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Faux Coq Au Vin

By Caroline Clough in Food on Sep 25, 2006 5:44PM

Chicagoist went out on a limb this weekend and tried making a dish we were not familiar with. This dish, in case the title isn't clear enough, was Coq Au Vin. Coq Au Vin is, really, chicken stew with a fancy French name to scare off amateur cooks. In our preparations we checked out the ideas and methods of The Joy of Cooking, How To Cook Everything, this article and our mother. Between all these sources, we made a lovely dish, full of tender (oh so very tender) chicken just dripping with flavor. Now, before we even list the first ingredient, we know that many of you gourmet types will find many faults with this recipe. Though we're prepared for snooty tongue lashings, we're going attempt to cut all that off by acknowledging that there are a few key aspects of this recipe that are decidedly not the way of a classical Coq Au Vin. We'll try, as we go along, to highlight where we took a different path but the fact remains, classical or not, this stew was damn good ... and isn't that all that matters, really?

Coq Au Vin takes a good amount of time to make, so we suggest that you do it when you have a full day free and, perhaps, a house or apartment that needs a good cleaning. This recipe will easily feed four people and leave you lunch or dinner leftovers for the week. One of our first, large, digressions from a more traditional Coq Au Vin was our choice of meat. Ideally you should have a mature bird to work with (originally the dish was prepared with a worn out rooster) but we didn't have the time or the knowlege of where to get such a bird, so we went with a roasting or broiler chicken instead ... if any of you have suggestions on where to get an older bird, please let us know!

What You Need
1 Broiler or Roasting Chicken
1 white onion (roughly chopped)
6 carrots (peeled and chopped into 1-2 inch pieces)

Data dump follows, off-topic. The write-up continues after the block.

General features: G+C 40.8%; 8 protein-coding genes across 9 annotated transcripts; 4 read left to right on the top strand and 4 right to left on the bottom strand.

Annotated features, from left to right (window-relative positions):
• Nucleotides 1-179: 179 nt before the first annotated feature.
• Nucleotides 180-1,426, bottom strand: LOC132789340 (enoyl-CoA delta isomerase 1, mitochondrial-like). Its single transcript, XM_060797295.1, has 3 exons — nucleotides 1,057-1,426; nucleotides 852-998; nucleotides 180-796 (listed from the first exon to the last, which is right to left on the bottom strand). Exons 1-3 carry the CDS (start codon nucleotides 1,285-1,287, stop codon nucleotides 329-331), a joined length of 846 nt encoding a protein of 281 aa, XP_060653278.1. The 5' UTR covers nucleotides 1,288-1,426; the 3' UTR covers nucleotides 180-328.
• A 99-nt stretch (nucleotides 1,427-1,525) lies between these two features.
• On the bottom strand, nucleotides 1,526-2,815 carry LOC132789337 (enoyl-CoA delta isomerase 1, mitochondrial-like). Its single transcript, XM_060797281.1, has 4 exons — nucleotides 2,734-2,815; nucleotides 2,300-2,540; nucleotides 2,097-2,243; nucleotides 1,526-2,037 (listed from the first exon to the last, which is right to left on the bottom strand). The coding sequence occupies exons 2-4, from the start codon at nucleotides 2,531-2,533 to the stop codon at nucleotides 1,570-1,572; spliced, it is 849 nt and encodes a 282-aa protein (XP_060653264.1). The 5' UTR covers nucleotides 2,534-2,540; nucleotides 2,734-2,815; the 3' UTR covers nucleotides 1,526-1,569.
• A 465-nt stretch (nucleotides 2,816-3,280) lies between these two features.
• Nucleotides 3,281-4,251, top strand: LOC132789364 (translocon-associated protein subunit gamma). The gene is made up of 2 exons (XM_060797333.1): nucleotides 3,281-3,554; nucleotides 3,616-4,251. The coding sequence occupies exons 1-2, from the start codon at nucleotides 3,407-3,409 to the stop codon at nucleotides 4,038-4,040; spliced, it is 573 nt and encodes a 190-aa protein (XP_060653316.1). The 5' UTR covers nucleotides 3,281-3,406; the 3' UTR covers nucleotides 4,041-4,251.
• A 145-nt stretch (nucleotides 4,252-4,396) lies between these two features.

1/4 cup chopped celeriac (we're not a big fan of celery proper, but if you are- that would work too)
3-4 tablespoons thyme (fresh thyme would be good too)
4-5 strips thick bacon (here is a big difference between classical coq au vin and this recipe ... all the recipes strongly suggested pancetta cut into pieces slightly thicker than a matchstick or unsmoked bacon ... we used thick cut, hickory smoked bacon)
1 cup pearl onions halved or quartered (we did a mix of both)
1 cup mushrooms halved or quartered (we used shitake mushrooms, but porcinis were recommended by some and more standard mushrooms by others ... this is really up to you)
1 cup mild green olives (also not a traditional aspect of the dish)
1 tablespoon olive oil
3 garlic cloves slightly crushed with flat side of knife
2-3 bay leaves
2-6 tablespoons flour
1 bottle Burgundy or Beaujolais wine (we used Georges Duboeuf Beaujolais-Villages, found at Trader Joes. In a number of our sources we were instructed to use the best wine we could afford, we're not sure we really did this as our bottle cost $6.99, but the results were not disappointing)
salt and pepper to taste

What You Do
1. First off you must take apart your chicken. Our method was a bit haphazard compared to some, but the basic jist is to separate the wings, thighs and breasts from the body of the chicken. You will need a strong, serrated knife in order to do this without bodily harm.chicagoistchicken.jpg

2. Once you've gotten your chicken into pieces, put the carcass into a pot of water and bring to boil. This step isn't entirely necessary, but it does allow you to get get any additional meat you may have left on the bird, off. It also will produce a very lovely and potent chicken stock you can use both in this dish and for later endeavors.